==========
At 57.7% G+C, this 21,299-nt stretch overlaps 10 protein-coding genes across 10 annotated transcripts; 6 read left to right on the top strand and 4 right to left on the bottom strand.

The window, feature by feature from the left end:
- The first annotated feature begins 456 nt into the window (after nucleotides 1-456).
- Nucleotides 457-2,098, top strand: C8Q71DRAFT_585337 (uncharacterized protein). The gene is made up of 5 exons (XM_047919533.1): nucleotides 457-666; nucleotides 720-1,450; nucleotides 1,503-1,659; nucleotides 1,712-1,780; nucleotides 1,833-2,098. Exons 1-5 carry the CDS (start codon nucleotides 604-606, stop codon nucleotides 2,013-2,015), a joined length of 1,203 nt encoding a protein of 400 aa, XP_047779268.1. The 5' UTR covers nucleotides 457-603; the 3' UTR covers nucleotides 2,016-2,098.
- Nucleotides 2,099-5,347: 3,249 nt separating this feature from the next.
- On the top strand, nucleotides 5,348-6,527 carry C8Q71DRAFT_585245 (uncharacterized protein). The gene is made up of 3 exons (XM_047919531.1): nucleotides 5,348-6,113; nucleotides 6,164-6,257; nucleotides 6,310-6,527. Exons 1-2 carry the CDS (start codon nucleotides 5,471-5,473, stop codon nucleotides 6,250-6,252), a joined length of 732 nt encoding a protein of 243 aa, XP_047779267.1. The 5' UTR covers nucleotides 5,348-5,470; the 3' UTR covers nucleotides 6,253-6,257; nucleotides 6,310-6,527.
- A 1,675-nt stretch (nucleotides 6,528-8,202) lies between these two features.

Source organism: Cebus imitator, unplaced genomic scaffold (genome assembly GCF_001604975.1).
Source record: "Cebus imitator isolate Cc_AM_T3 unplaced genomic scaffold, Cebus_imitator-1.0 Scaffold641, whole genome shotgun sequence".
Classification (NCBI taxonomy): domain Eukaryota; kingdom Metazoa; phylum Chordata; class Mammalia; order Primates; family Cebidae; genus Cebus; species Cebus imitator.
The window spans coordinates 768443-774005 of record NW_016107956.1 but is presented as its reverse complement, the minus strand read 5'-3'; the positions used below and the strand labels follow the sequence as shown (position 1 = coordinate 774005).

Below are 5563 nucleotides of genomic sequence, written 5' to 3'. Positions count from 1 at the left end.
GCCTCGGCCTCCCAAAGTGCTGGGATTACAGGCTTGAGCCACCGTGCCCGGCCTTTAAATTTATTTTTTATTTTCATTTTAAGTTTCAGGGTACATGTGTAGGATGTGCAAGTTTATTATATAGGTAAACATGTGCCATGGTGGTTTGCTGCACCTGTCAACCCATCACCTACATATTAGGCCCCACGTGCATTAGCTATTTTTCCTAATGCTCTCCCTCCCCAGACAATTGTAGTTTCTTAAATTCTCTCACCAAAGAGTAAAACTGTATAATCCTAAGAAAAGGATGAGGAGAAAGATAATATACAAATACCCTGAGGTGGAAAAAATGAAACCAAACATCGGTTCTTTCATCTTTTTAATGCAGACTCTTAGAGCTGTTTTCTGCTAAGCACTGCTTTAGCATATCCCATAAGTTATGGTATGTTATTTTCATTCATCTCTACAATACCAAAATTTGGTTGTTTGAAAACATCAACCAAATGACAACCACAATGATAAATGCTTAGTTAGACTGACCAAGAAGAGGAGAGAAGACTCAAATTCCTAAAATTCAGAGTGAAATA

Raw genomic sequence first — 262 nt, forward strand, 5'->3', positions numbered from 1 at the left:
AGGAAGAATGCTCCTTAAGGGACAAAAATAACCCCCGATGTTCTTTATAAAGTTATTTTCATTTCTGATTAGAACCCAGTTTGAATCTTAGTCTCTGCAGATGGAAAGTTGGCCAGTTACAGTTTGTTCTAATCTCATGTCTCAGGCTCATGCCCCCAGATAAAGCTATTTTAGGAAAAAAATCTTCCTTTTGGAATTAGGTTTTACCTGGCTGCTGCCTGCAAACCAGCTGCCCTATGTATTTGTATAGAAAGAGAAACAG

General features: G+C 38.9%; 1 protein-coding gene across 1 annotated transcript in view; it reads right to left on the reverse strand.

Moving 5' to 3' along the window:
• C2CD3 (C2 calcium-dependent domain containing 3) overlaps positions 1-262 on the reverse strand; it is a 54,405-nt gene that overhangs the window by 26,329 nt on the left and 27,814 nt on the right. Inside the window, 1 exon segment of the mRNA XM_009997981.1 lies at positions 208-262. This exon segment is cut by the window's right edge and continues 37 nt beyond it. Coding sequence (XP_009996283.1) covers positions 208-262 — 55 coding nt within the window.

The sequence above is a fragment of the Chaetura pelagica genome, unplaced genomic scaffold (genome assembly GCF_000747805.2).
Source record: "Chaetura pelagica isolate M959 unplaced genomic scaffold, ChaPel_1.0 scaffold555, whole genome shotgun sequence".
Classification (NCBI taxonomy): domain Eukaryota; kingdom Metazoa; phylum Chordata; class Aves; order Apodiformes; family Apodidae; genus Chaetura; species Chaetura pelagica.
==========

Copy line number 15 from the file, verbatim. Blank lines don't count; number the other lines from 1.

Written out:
AGGAAGAATGCTCCTTAAGGGACAAAAATAACCCCCGATGTTCTTTATAAAGTTATTTTCATTTCTGATTAGAACCCAGTTTGAATCTTAGTCTCTGCAGATGGAAAGTTGGCCAGTTACAGTTTGTTCTAATCTCATGTCTCAGGCTCATGCCCCCAGATAAAGCTATTTTAGGAAAAAAATCTTCCTTTTGGAATTAGGTTTTACCTGGCTGCTGCCTGCAAACCAGCTGCCCTATGTATTTGTATAGAAAGAGAAACAG